In articulatory phonetics, the manner of articulation is the configuration and interaction of the articulators when making a speech sound. One parameter of manner is stricture, that is, how closely the speech organs approach one another, others include those involved in the r-like sounds, and the sibilancy of fricatives. For consonants, the place of articulation and the degree of phonation of voicing are considered separately from manner, homorganic consonants, which have the same place of articulation, may have different manners of articulation. Often nasality and laterality are included in manner, but some phoneticians, such as Peter Ladefoged, from greatest to least stricture, speech sounds may be classified along a cline as stop consonants, fricative consonants and vowels. Affricates often behave as if they were intermediate stops and fricatives, but phonetically they are sequences of a stop and fricative. Over time, sounds in a language may move along this cline toward less stricture in a process called lenition, sibilants are distinguished from other fricatives by the shape of the tongue and how the airflow is directed over the teeth.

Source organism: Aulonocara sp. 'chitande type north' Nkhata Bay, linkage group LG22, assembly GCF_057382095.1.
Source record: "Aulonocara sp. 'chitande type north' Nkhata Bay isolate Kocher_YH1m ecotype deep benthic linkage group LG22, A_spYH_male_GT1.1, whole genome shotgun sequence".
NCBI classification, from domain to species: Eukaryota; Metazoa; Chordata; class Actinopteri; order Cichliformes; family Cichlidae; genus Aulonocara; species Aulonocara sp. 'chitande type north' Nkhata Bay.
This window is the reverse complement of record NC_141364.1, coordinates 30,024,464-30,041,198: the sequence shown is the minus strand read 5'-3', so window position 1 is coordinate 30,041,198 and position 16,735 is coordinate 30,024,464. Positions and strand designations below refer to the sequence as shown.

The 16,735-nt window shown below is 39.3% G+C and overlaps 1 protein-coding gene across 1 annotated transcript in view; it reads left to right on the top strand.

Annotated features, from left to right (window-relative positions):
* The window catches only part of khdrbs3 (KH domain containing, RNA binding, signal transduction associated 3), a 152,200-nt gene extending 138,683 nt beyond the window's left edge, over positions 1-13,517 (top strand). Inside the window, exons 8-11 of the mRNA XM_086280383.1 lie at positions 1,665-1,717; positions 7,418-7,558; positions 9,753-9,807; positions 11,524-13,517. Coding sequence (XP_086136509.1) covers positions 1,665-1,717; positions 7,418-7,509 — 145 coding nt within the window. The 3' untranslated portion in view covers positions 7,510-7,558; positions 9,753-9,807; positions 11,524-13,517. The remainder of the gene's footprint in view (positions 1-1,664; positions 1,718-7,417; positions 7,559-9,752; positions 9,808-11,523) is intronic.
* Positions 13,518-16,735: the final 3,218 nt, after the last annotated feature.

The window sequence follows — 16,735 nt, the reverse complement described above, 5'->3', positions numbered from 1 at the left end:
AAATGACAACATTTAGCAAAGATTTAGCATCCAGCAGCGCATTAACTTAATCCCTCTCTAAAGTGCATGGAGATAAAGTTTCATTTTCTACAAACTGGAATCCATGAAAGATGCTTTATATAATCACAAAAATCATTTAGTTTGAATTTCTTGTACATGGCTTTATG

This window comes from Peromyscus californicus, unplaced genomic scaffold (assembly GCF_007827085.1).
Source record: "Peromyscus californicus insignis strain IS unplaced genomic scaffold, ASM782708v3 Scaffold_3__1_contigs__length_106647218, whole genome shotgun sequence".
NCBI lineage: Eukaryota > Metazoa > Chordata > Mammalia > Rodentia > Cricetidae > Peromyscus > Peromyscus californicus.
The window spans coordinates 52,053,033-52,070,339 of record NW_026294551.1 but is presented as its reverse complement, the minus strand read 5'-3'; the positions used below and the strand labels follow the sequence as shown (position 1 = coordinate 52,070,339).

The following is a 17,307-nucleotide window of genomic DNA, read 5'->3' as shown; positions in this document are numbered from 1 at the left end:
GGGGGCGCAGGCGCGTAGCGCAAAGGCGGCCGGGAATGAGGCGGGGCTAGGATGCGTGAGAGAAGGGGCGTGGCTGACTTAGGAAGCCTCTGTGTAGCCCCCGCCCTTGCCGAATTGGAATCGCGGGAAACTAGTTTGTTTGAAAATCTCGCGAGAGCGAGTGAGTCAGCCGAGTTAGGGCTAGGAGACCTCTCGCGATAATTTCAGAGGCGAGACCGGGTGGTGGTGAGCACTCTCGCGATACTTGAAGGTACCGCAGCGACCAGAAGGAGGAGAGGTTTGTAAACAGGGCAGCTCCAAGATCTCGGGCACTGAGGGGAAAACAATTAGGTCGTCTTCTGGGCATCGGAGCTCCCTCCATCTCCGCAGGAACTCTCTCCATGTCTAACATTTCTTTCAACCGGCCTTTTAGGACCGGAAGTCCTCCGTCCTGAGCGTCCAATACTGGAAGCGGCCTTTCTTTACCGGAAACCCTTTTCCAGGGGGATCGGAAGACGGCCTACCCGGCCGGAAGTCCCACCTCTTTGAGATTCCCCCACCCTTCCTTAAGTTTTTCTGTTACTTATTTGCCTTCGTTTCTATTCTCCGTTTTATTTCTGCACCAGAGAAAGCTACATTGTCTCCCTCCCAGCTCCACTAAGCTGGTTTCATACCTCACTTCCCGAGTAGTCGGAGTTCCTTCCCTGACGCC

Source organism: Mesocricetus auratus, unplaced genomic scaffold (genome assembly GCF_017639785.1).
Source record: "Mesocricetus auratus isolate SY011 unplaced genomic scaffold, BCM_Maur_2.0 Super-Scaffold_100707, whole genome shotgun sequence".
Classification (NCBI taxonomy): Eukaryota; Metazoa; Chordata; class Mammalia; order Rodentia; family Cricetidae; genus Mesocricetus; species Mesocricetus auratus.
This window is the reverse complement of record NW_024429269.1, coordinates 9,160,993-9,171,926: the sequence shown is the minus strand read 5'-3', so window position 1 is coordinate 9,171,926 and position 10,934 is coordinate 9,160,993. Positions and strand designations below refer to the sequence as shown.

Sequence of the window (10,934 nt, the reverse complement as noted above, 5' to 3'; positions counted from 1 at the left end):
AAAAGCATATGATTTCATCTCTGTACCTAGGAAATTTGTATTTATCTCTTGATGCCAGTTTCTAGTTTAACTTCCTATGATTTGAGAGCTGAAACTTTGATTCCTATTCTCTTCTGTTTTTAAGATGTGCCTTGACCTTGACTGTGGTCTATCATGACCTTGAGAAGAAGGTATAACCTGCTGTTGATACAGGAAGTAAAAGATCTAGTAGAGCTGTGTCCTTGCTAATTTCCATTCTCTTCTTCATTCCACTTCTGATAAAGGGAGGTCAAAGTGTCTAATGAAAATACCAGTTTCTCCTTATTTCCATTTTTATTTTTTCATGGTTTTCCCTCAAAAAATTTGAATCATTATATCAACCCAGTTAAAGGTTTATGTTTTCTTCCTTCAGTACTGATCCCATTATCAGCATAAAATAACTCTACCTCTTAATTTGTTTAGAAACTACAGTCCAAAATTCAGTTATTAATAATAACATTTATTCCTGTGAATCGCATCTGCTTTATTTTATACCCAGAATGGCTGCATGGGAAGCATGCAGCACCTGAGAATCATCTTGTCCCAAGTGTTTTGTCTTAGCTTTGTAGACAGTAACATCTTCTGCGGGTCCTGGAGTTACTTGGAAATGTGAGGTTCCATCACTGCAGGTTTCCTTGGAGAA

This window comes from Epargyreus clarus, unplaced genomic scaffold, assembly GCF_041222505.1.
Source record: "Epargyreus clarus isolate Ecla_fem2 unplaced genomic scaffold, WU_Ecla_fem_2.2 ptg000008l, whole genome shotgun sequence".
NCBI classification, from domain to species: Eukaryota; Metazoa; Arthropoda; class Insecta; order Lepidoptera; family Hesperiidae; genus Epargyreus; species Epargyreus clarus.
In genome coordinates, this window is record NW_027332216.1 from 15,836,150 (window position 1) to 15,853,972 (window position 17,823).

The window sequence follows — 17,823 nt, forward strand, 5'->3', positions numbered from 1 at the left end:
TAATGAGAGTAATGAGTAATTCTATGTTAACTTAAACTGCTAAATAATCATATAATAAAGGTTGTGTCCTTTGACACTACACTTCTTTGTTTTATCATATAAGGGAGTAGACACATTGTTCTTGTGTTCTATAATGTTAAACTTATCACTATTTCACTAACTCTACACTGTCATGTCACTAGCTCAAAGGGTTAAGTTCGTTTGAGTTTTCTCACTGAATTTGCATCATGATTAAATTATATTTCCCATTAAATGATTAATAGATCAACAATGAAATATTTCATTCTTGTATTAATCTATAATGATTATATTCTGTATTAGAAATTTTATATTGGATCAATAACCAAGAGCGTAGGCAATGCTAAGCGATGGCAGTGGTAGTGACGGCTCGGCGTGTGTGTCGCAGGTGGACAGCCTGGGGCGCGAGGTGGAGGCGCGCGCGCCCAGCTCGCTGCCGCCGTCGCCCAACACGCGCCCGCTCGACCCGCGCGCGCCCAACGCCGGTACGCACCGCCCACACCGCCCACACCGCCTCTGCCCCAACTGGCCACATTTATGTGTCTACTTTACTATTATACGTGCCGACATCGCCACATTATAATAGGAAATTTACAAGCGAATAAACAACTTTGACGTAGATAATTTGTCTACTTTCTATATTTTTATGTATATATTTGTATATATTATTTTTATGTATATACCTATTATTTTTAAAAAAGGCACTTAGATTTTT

Fricatives at coronal places of articulation may be sibilant or non-sibilant and flaps are similar to very brief stops. However, their articulation and behavior are enough to be considered a separate manner, rather than just length. Trills involve the vibration of one of the speech organs, since trilling is a separate parameter from stricture, the two may be combined. Increasing the stricture of a typical trill results in a trilled fricative, nasal airflow may be added as an independent parameter to any speech sound. It is most commonly found in nasal occlusives and nasal vowels, but nasalized fricatives, when a sound is not nasal, it is called oral. Laterality is the release of airflow at the side of the tongue and this can be combined with other manners, resulting in lateral approximants, lateral flaps, and lateral fricatives and affricates. Stop, an oral occlusive, where there is occlusion of the vocal tract. Examples include English /p t k/ and /b d ɡ/, if the consonant is voiced, the voicing is the only sound made during occlusion, if it is voiceless, a stop is completely silent.